How you can use friction stir welded aluminium panels for your shipbuilding project
I just finished our part of a shipbuilding project in which the shipyard wanted to design the structure using aluminium extrusions and friction stir welded panels. The project reaped several benefits that could be interesting for your own marine designs.
Aluminium is strong but light, thanks to its low density. This means the vessel you are designing can save 35-to-60 percent in weight, compared with steel. Lighter boats also reduce the need for ballast and enable higher speeds, which is terrific when you are building high-speed ferries, defense vessels, yachts or even offshore support vessels.
Less weight leads to lower vessel fuel costs and lower emissions. It also allows you to increase payload.
These are facts that my customer knew ahead of time. But the more we talked, the more we talked about other ways that aluminium solutions could benefit his project. And it struck me that you as a marine engineer should know about these, too.
Benefits of friction stir welding of aluminium components for marine vessels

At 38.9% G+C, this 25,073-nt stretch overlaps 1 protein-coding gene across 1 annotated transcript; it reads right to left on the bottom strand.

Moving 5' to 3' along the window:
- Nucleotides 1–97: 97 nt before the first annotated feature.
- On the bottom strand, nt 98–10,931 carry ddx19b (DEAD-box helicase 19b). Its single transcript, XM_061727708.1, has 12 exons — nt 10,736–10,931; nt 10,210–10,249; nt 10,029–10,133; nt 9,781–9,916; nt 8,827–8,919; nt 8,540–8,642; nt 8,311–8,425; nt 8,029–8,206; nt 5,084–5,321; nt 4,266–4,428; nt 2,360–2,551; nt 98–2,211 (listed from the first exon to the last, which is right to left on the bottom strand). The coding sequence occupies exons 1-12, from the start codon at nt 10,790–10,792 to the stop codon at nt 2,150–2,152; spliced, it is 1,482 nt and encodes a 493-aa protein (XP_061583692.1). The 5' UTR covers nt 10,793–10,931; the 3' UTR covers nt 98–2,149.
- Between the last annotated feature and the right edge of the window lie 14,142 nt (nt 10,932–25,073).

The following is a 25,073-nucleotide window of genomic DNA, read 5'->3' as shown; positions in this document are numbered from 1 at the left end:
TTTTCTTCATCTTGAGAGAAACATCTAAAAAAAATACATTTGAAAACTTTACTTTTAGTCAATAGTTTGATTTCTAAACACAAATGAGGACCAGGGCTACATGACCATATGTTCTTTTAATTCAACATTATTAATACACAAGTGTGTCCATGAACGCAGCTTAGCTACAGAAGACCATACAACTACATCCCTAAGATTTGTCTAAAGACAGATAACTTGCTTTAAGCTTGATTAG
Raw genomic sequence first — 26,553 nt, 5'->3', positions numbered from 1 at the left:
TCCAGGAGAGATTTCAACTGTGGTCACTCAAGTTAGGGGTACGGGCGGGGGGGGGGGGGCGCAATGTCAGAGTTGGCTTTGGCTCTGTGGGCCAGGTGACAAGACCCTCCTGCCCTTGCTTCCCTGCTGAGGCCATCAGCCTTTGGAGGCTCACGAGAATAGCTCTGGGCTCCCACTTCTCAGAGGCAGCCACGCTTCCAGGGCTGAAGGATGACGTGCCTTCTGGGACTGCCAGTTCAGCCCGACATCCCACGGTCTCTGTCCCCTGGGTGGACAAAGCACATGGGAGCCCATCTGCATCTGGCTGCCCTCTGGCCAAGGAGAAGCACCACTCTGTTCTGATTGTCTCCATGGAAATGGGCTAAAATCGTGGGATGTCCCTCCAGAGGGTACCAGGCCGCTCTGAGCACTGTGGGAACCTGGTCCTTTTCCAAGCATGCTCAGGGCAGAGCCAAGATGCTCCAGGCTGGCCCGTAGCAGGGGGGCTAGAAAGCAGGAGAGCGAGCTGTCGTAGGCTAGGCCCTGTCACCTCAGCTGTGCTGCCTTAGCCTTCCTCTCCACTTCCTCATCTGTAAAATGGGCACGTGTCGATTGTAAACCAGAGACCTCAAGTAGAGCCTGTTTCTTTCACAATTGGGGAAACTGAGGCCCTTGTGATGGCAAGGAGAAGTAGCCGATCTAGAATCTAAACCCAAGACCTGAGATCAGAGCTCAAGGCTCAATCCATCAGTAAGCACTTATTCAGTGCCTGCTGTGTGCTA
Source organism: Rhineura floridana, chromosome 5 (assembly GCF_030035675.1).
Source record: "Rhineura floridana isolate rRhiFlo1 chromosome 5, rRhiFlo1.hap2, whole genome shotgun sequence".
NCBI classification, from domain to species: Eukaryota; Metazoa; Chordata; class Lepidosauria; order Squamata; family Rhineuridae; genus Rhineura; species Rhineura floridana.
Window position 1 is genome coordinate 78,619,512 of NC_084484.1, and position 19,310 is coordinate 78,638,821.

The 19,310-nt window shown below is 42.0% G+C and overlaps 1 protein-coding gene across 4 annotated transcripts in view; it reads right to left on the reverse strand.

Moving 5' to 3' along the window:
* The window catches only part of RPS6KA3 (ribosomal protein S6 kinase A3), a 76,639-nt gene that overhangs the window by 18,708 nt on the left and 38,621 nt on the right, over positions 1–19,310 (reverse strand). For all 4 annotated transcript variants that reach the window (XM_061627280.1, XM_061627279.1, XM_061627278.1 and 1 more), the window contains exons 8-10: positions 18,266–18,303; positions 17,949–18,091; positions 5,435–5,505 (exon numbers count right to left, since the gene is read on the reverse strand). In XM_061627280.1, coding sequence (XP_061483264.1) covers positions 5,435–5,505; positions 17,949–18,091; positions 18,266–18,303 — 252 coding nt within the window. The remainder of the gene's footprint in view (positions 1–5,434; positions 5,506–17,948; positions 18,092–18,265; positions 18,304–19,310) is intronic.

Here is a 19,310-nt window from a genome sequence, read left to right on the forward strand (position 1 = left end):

Friction stir welding (FSW) is a solid-state joining process that I recommend for both small and large shipbuilding projects because it can help you reduce assembly time – or speed up the construction process, whichever way you look at it.
- It saves you money by eliminating the man-hours you need for traditional MIG welding. It also improves the quality of the weld, compared to MIG welding, and thereby eliminates rework.
- Lastly, using FSW panels as a completed component simplifies your build process by reducing the amount of measuring and cutting that needs to be done in the shipyard.
Aluminium expertise important for shipbuilding projects
When you want to use aluminium in your shipbuilding project, you should also make sure you speak with a partner who knows your business. Talk about what you want. You can win a lot of benefits that you might not have considered.
I’m thinking about components that are:
- Supplied ready to fit, like joining part A to part B, thereby reducing risk of "human error"
- Utilizing standards that can reduce your investment cost
- Optimized with regard to weight, using finite element analysis (FEA) to identify where weight can be saved and which areas need to be strengthened